Gastrointestinal bleeding or GI bleeding is a disorder located in the digestive tract. The bleeding happens through vomit or stool but may not be visible. The only tell-tale sign to know for sure is the color of the stool which may be darkened or black. It is important to know the gastrointestinal bleeding causes to avoid any life-threatening situations. The GI tract includes many organs, including the small intestine, large intestine, stomach, rectum, and anus. In certain cases the source of the bleeding can only be found through lab tests and advanced imaging technology.
The amount of bleeding depends on the cause of the bleeding and from person to person. In some cases, if the GI bleeding is left without treatment, it can become life-threatening. Therefore, timing of endoscopy for gastrointestinal bleeding is a very important issue.
What are the symptoms of Gastrointestinal bleeding?
The symptoms of gastrointestinal bleeding can vary depending on where the bleeding is happening and the amount of blood:
If the bleeding is happening in the upper digestive tract, symptoms can include:
- Red blood or coffee-ground like blood when vomiting
- Tarry or black stool
- Blood in stool
If the bleeding is happening in the lower digestive tract, symptoms can include:
- Tarry or black stool
- Bright red/dark red blood in stool
Some cases of gastrointestinal bleeding can also be overt or occult. The symptoms can show up as bright or dark red blood in vomit and rectal bleeding when it comes to overt bleeding.
The body can also go into shock if the GI bleeding starts abruptly and rapidly worsens in a short period. In such cases, the symptoms are as follows:
- A quick pulse
- Low blood pressure
- Becoming unconscious
- Not being able to pee
When it comes to occult bleeding, some of the symptoms can be as follows:
- Pain in the chest
- Fainting spells
- Feeling lightheaded
- Abdominal pain
What are the causes of Gastrointestinal Bleeding?
If the GI bleeding is happening in the Upper digestive tract, the causes may be:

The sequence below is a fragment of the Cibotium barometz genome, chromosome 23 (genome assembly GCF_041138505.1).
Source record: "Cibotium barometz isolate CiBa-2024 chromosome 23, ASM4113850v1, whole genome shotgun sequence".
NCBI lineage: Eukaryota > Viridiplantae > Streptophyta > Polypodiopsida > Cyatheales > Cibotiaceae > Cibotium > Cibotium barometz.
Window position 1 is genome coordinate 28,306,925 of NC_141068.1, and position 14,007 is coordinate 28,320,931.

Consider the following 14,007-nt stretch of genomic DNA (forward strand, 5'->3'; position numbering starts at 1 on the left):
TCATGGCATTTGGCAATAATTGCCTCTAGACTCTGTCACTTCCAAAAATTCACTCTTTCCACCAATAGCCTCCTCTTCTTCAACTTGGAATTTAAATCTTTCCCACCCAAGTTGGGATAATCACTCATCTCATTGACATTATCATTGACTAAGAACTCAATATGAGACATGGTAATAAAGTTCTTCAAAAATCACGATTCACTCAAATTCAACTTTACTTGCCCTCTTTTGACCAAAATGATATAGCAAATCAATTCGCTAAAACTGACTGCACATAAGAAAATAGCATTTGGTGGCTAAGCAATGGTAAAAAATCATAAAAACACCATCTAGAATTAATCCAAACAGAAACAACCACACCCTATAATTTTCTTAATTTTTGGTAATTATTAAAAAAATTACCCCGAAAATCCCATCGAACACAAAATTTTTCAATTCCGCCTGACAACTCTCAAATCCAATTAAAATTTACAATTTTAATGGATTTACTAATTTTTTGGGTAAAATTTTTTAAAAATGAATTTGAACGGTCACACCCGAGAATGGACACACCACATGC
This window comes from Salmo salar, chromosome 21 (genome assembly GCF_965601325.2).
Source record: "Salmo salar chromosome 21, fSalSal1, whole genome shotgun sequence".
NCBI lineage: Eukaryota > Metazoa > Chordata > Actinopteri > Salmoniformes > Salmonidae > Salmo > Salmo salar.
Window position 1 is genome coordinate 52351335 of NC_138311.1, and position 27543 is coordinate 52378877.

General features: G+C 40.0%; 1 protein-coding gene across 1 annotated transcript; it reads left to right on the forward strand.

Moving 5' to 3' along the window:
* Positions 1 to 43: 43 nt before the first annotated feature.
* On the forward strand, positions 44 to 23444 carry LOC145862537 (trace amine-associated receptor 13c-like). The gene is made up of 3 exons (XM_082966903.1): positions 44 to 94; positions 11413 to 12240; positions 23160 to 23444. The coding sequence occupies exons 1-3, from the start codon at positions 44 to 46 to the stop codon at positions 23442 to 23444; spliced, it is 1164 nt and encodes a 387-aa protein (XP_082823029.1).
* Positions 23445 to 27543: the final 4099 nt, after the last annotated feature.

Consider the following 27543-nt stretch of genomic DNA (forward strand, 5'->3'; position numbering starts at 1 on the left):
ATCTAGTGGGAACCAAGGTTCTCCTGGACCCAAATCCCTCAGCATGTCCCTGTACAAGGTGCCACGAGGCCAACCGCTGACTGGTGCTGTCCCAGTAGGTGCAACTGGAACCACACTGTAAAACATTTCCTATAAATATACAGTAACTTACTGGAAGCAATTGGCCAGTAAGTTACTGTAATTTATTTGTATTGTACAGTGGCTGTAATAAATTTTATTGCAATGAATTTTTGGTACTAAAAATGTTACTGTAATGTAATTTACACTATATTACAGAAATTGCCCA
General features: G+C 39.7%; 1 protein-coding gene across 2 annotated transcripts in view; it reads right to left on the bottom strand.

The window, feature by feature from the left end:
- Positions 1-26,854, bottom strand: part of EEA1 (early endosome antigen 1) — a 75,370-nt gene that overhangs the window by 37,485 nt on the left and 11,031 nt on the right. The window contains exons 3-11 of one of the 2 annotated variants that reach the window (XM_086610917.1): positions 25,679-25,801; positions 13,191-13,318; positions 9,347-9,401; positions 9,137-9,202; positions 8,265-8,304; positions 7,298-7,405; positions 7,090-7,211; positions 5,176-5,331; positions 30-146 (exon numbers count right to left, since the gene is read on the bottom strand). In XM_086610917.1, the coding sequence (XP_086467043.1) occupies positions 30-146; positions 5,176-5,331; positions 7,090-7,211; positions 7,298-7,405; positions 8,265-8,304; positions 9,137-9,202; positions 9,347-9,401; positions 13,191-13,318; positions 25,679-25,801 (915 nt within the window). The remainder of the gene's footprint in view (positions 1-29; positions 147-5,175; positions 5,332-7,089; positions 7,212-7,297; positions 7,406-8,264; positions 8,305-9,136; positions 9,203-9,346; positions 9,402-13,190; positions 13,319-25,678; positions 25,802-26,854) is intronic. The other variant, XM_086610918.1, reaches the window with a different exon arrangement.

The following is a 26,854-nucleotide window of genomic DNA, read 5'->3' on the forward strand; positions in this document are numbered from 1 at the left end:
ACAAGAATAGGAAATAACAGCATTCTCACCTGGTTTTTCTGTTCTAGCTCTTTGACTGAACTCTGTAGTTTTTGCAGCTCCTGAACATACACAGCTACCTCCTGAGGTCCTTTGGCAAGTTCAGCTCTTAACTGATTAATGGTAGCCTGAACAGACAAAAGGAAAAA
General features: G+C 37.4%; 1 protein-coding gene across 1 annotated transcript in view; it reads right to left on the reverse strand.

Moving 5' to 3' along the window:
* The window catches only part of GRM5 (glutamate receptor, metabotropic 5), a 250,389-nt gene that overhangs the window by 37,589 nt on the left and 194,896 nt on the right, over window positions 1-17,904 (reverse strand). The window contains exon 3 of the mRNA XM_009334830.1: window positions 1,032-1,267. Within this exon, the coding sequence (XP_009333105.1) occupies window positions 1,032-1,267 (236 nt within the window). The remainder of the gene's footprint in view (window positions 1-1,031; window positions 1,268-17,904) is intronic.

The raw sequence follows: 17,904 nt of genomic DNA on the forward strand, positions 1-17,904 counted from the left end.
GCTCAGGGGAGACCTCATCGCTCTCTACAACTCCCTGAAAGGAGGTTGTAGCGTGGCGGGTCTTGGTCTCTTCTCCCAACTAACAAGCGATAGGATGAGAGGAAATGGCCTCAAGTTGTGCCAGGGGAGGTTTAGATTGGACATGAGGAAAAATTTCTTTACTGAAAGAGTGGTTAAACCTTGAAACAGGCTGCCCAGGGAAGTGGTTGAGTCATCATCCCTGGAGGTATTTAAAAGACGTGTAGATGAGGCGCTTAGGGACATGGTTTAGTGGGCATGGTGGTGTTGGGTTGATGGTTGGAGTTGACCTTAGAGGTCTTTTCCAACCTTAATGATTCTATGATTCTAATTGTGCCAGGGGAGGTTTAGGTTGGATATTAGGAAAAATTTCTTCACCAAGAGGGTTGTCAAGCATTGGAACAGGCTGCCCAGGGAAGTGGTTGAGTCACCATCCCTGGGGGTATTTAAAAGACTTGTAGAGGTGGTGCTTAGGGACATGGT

- Esophagitis: It is inflammation of the esophagus caused by GERD.
- Peptic ulcer: It is the most common reason for GI bleeding. It forms on the lining of the stomach and the small intestine. These ulcers form due to the use of mediation and stomach acid.
- Esophageal varices: It happens when the veins in the esophagus increase in size and become abnormal. It is most apparent in people with liver problems.
- Mallory-Weiss tears: These are tears that occur in the esophagus, which causes bleeding when vomiting. It is prevalent among people who drink alcohol
If the GI bleeding is happening in the lower digestive tract, the causes may be:
- Proctitis: When the lining of the rectum gets inflamed.
- Inflammatory bowel disease: It causes sores in the rectum and colon, which are inflamed, sometimes even causing Crohn’s disease.
- Diverticular disease: Formation of small pouches in the GI tract, which is prone to get infected.
- Hemorrhoids: It happens when the veins in the anus and rectum get swollen.
- Colon polyps: These are small cell clumps that develop on the colon lining, which may even become cancerous if not treated on time.
- Noncancerous or cancerous Tumors: If there are tumors along any part of the digestive tract, it can cause bleeding due to a weakened system.
- Anal fissures: Tears in the lining of the anus.